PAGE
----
Mark, Tisa, Brian and others were headed to a bar in Echo Park, not far, but I couldn’t make it, because these days, with misty lights on top of Mount Wilson, I’m heading down the driveway at 5:20 AM for the gym. I went to my predawn work out inspired and envious of Mark’s powerful documentary process and projects, like an engine humming in my mind.mark nowak

dog zep goes down!

East L.A. airship Colima suffers mishap! Back in service ASAP!

 car haiku #6

flat tire on the

405 then battery

dead san diego

courtesy transport east l.a. dirigible lines

Hop on the courtesy shuttle provided by the East L.A. Dirigible Lines!

me, lali & statue of liberty

Say hello to the Statue of Liberty, 7 AM.


Date: Saturday, November 14, 2009
Time: 11:00am – 7:00pm
Location: powerHouse Arena
Street: 37 Main Street
City/Town: Brooklyn, NY

Join us for a celebration of the brightest voices in the Asian American literary community! Star studded, yet intimate, this all-day extravaganza features readings, stand-up comedy, academic discourse, and the Twelfth Annual Asian American Literary Awards!

The line-up includes: Jhumpa Lahiri, David Henry Hwang, Ed Park, Mort Baharloo, Monique Truong, Hari Kunzru, Meera Nair, Mohan Sikka, Hirsh Sawhney, Mae Ngai, Mitra Kalita, Alexander Chee, Sesshu Foster, Ron Hogan, Rakesh Satyal, Jen Kwok, Porochista Khakpour, Ed Lin, Jennifer Hayashida, Jeff Yang, Sree Sreenivasan, Ravi Shankar, Hua Hsu, Dennis Lim, Julie Otsuka, Rea Tajiri, Sunaina Maria, Tania James, Hasanthika Sirisena, V.V. Ganeshananthan, Amitava Kumar, Lijia Zhang, Alexandra Chang, Walter Lew, and Ye Mimi.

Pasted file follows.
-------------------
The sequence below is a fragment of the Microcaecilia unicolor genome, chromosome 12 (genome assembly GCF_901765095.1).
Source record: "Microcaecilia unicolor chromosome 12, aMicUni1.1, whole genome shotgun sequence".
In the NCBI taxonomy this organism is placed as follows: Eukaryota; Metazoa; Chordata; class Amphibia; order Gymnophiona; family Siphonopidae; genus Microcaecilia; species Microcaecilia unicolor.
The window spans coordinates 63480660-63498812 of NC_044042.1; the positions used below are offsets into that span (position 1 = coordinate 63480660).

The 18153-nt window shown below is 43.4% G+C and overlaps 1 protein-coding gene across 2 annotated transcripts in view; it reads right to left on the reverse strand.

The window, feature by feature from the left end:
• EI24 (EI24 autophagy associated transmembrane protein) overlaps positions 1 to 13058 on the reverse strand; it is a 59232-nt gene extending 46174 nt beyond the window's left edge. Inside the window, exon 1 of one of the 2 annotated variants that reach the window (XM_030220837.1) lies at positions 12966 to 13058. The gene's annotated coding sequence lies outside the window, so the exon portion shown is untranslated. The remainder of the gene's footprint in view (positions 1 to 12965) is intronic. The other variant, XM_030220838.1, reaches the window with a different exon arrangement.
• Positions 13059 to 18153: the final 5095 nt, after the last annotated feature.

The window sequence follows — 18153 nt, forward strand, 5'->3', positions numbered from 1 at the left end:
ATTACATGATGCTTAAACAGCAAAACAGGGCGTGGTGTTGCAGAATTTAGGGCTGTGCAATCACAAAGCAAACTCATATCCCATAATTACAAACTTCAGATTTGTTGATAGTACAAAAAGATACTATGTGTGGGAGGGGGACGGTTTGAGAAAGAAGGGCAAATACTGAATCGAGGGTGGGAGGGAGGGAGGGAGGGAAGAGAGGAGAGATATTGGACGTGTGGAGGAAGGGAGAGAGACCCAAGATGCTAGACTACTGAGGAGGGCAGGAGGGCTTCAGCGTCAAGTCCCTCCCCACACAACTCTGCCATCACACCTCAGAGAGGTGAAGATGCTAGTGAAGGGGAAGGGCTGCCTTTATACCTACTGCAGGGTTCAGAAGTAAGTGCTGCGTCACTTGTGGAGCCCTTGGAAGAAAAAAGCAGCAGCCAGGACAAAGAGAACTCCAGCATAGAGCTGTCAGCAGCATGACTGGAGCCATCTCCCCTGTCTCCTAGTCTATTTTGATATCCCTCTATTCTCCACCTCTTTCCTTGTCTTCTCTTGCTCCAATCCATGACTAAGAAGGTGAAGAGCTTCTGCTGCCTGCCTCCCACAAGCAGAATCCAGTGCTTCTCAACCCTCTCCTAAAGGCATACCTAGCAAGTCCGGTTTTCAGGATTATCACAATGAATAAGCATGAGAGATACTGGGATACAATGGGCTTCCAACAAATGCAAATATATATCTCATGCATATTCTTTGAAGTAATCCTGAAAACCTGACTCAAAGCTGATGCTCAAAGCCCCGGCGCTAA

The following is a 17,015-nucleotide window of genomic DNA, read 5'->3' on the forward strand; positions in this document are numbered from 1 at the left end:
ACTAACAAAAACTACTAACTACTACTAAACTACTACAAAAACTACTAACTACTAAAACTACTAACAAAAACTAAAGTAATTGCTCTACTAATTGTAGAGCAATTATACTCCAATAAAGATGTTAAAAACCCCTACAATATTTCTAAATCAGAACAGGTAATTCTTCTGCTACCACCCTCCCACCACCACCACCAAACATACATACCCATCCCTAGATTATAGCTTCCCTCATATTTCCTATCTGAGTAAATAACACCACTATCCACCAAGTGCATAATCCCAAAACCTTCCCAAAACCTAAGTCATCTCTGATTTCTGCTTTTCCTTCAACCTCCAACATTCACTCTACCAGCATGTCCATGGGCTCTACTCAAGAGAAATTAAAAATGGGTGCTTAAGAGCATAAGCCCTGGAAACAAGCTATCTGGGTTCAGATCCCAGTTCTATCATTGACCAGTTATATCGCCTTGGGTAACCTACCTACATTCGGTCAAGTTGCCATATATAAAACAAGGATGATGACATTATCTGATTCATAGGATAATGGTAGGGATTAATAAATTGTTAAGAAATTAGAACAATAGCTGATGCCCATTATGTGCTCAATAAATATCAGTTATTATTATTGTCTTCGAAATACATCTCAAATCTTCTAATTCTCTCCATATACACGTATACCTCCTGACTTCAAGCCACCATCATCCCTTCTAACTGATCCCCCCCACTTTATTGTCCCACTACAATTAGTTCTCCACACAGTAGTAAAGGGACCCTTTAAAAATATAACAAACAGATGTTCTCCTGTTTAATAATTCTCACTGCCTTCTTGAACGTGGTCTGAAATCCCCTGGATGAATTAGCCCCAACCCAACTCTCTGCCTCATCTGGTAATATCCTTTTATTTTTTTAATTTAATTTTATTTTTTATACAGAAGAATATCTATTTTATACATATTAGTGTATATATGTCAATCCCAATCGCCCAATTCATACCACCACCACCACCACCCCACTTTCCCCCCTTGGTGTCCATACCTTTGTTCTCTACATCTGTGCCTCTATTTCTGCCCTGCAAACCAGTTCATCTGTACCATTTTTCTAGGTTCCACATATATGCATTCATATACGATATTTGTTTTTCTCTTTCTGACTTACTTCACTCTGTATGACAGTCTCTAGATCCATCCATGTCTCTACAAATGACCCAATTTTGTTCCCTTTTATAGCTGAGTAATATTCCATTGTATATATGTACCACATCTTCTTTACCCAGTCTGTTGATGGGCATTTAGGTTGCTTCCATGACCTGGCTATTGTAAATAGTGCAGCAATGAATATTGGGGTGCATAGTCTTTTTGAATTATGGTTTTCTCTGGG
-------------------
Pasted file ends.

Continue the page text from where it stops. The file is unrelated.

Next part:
For a complete schedule and tickets see:

$5 per reading; $20 Day Pass; $10 Literary Awards & Reception Only; $25 All-Day Pass+Awards

12:00:00 PM The New Eclectics
From Chinese cops to Asian dating to immigrant name changes, four writers are creating a new genre of quirk and comedy. Come hear your friends Porochista Sons and Other Flammable Objects Khakpour, who the New York Times Book Review praised for her “punchy conversation” and “sharp humor”; Sesshu World Ball Notebook Foster, American Book Award Winner whose latest contains prose poems, shopping lists and overheard conversations, Ed This Is A Bust Lin, winner of the most AAWW Members’ Choice awards in the Workshop’s history, and Rolling Stone-featured comedian Jen Kwok of Date an Asian fame. A reading with verve and risk. Watch out, there may be some laughing involved.

santa cruz1

Chinese eating after the reading at UC Santa Cruz October 14, with Karen Yamashita, Allen & Ume and terrific students like Marni. Thanks Jeremiah for the foto!

November 2009